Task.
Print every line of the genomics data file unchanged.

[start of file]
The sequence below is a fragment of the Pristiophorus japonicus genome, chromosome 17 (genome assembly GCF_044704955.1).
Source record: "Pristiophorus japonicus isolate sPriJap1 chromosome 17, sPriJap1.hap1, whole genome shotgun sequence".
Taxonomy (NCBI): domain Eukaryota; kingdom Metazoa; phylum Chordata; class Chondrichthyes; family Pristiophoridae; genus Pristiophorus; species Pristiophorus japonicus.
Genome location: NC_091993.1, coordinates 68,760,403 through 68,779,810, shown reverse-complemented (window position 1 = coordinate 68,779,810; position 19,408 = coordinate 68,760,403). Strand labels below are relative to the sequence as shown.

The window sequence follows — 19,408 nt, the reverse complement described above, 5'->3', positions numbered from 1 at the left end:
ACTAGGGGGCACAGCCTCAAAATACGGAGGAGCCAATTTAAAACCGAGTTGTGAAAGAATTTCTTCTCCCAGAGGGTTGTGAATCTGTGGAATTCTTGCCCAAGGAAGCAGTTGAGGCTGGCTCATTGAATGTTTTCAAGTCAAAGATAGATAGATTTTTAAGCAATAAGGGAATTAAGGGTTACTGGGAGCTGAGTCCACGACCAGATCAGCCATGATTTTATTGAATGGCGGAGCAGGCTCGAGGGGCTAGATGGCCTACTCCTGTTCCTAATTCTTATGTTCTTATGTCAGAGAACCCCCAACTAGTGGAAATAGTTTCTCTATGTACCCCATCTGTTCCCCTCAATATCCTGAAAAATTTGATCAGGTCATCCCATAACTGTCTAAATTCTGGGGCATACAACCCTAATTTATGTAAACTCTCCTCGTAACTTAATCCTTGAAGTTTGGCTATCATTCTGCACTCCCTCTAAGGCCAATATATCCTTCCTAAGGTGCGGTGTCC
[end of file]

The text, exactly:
The sequence below is a fragment of the Pristiophorus japonicus genome, chromosome 17 (genome assembly GCF_044704955.1).
Source record: "Pristiophorus japonicus isolate sPriJap1 chromosome 17, sPriJap1.hap1, whole genome shotgun sequence".
Taxonomy (NCBI): domain Eukaryota; kingdom Metazoa; phylum Chordata; class Chondrichthyes; family Pristiophoridae; genus Pristiophorus; species Pristiophorus japonicus.
Genome location: NC_091993.1, coordinates 68,760,403 through 68,779,810, shown reverse-complemented (window position 1 = coordinate 68,779,810; position 19,408 = coordinate 68,760,403). Strand labels below are relative to the sequence as shown.

The window sequence follows — 19,408 nt, the reverse complement described above, 5'->3', positions numbered from 1 at the left end:
ACTAGGGGGCACAGCCTCAAAATACGGAGGAGCCAATTTAAAACCGAGTTGTGAAAGAATTTCTTCTCCCAGAGGGTTGTGAATCTGTGGAATTCTTGCCCAAGGAAGCAGTTGAGGCTGGCTCATTGAATGTTTTCAAGTCAAAGATAGATAGATTTTTAAGCAATAAGGGAATTAAGGGTTACTGGGAGCTGAGTCCACGACCAGATCAGCCATGATTTTATTGAATGGCGGAGCAGGCTCGAGGGGCTAGATGGCCTACTCCTGTTCCTAATTCTTATGTTCTTATGTCAGAGAACCCCCAACTAGTGGAAATAGTTTCTCTATGTACCCCATCTGTTCCCCTCAATATCCTGAAAAATTTGATCAGGTCATCCCATAACTGTCTAAATTCTGGGGCATACAACCCTAATTTATGTAAACTCTCCTCGTAACTTAATCCTTGAAGTTTGGCTATCATTCTGCACTCCCTCTAAGGCCAATATATCCTTCCTAAGGTGCGGTGTCC